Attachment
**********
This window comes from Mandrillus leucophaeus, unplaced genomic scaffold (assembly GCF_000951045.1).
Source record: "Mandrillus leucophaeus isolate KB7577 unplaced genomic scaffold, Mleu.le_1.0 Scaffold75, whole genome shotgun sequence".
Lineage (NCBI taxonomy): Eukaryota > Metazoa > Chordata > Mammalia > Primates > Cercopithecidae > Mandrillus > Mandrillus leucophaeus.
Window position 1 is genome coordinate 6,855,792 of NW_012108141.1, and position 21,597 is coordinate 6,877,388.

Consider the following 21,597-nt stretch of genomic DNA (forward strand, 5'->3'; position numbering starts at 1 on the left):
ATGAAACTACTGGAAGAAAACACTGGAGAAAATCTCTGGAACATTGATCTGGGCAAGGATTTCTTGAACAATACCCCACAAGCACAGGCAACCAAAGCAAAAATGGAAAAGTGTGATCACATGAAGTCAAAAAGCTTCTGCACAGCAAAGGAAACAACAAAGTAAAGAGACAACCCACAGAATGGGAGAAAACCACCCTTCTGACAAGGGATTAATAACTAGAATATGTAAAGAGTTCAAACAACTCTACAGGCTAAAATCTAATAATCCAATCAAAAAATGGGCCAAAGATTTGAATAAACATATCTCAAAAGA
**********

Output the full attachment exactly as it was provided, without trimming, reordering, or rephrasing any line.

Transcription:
This window comes from Mandrillus leucophaeus, unplaced genomic scaffold (assembly GCF_000951045.1).
Source record: "Mandrillus leucophaeus isolate KB7577 unplaced genomic scaffold, Mleu.le_1.0 Scaffold75, whole genome shotgun sequence".
Lineage (NCBI taxonomy): Eukaryota > Metazoa > Chordata > Mammalia > Primates > Cercopithecidae > Mandrillus > Mandrillus leucophaeus.
Window position 1 is genome coordinate 6,855,792 of NW_012108141.1, and position 21,597 is coordinate 6,877,388.

Consider the following 21,597-nt stretch of genomic DNA (forward strand, 5'->3'; position numbering starts at 1 on the left):
ATGAAACTACTGGAAGAAAACACTGGAGAAAATCTCTGGAACATTGATCTGGGCAAGGATTTCTTGAACAATACCCCACAAGCACAGGCAACCAAAGCAAAAATGGAAAAGTGTGATCACATGAAGTCAAAAAGCTTCTGCACAGCAAAGGAAACAACAAAGTAAAGAGACAACCCACAGAATGGGAGAAAACCACCCTTCTGACAAGGGATTAATAACTAGAATATGTAAAGAGTTCAAACAACTCTACAGGCTAAAATCTAATAATCCAATCAAAAAATGGGCCAAAGATTTGAATAAACATATCTCAAAAGA